One thing rarely talked about in the landscape industry is the positive impact landscaping has on mental health. Even the smallest patches of greenery can be beneficial.
- Trees located within 300 feet of a home showed a reduced risk of the residents being prescribed antidepressants.
- Noticeable reduction in noise and pollution
- Measurable societal impacts such as costing communities more than 4% of their GDP
- People who live in spaces lacking trees and even small-scale green areas have 40% more mental health problems and 20% greater anxiety can lead to physical health problems
- Trees are used in institutional settings to promote concentration and performance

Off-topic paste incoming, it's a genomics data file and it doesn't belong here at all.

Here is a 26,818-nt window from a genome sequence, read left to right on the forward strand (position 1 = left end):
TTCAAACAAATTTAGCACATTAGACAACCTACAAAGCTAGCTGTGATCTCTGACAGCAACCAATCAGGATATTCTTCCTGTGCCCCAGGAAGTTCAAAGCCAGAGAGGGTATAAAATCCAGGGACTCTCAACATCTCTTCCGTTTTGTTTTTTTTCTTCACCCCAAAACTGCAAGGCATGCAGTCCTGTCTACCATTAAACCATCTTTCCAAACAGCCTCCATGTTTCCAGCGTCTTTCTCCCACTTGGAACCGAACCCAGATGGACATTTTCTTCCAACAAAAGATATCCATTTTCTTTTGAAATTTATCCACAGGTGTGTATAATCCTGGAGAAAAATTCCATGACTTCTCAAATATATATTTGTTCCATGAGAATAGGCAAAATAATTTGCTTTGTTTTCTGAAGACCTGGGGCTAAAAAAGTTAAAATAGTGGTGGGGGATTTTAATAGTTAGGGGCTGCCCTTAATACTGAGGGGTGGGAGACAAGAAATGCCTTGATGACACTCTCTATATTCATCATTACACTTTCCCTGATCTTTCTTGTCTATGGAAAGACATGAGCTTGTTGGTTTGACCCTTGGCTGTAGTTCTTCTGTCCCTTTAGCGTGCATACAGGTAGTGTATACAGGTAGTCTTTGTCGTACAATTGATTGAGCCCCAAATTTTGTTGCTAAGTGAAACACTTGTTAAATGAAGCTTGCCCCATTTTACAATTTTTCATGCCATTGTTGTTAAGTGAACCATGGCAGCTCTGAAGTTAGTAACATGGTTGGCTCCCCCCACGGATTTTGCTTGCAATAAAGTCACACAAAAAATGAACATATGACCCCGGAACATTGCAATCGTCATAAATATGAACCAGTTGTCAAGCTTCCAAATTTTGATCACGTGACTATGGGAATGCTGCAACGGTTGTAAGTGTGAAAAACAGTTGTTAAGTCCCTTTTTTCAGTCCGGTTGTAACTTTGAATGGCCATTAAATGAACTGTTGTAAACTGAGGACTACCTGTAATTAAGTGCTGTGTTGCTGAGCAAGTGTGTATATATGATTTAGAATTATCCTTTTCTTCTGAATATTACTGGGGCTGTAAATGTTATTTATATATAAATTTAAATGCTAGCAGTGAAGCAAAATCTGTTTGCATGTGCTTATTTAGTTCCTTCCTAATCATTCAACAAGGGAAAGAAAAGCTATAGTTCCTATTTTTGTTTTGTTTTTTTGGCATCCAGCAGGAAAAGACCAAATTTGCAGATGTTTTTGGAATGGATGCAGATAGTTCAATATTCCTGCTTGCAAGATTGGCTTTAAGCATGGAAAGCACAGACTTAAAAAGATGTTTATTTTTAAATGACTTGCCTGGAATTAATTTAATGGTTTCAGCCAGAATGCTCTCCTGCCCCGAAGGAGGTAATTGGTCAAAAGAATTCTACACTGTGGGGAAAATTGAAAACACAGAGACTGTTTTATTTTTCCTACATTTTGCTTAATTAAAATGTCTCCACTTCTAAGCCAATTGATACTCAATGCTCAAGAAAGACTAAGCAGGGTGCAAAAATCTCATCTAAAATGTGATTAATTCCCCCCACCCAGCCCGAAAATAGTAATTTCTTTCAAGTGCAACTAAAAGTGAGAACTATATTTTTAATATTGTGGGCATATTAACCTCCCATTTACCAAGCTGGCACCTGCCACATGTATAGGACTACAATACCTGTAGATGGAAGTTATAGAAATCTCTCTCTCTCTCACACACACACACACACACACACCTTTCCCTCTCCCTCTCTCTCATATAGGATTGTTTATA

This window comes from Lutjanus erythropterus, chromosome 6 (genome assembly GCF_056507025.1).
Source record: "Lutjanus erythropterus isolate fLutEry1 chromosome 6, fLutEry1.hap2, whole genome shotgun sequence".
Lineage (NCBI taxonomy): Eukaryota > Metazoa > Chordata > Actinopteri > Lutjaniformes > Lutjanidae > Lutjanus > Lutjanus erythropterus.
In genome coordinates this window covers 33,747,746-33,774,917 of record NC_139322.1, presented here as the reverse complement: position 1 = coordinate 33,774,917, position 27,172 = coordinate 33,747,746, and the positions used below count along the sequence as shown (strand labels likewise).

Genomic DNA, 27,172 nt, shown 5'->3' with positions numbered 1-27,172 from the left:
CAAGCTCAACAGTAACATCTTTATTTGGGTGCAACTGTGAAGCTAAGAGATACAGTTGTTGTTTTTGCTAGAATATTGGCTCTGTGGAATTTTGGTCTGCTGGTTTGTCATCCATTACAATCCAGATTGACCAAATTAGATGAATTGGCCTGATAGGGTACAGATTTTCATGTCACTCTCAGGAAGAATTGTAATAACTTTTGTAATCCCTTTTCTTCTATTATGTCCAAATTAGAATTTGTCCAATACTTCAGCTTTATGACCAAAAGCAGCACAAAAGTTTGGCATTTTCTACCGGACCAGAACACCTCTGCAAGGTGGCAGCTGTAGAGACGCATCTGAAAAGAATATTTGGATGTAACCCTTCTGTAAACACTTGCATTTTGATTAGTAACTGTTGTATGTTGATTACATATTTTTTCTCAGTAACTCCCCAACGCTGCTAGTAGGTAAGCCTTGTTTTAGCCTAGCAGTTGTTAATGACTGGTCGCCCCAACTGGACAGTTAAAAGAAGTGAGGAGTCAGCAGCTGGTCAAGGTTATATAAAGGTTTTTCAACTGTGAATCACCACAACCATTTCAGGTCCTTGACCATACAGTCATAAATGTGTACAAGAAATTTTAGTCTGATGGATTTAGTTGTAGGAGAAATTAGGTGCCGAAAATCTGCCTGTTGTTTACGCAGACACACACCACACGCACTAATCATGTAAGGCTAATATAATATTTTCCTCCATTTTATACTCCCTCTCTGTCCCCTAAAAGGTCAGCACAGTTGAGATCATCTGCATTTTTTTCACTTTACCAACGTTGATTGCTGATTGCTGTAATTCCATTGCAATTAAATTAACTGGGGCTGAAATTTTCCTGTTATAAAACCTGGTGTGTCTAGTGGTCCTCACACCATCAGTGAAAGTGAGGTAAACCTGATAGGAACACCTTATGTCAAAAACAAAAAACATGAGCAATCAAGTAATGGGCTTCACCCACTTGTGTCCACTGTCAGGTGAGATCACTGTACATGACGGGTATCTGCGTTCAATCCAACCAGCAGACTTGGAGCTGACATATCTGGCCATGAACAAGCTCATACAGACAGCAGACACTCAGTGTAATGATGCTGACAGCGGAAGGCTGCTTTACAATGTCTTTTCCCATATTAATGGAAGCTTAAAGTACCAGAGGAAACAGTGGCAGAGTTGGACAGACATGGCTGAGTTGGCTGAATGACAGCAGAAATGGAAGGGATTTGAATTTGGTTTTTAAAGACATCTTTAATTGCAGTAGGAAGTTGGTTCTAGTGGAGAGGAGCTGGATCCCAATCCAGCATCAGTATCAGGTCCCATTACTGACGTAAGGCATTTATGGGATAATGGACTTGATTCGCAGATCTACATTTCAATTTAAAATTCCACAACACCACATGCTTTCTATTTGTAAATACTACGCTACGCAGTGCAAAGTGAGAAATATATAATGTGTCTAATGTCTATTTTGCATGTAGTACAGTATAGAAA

Trees are calming, and forests are especially good at reducing psychological stress. The more canopy, the better, but any form of nature will do. Simply stepping outside whether in your own landscape or in nature outside of it is good for you, no question.
And as we’ve known for a long time, planting trees is good for the environment because it contributes to climate change mitigation and biodiversity.
Frederick Law Olmsted, commonly referred to as the father of landscape architecture who designed spaces from New York’s Central Park to Stanford’s campus, wrote that “scenes and objects such as we are apt to call simple and natural… touch us so quietly that we are hardly conscious of them.”
Consider planting more trees in your own landscape (Outdoor Craftsmen specializes in all sizes, shapes, heights, and unusual trees). Ask us about adding a few trees to your landscape or contributing to tree planting in other ways. A quick search for “tree planting organizations” on Google provides excellent quality organizations who do this.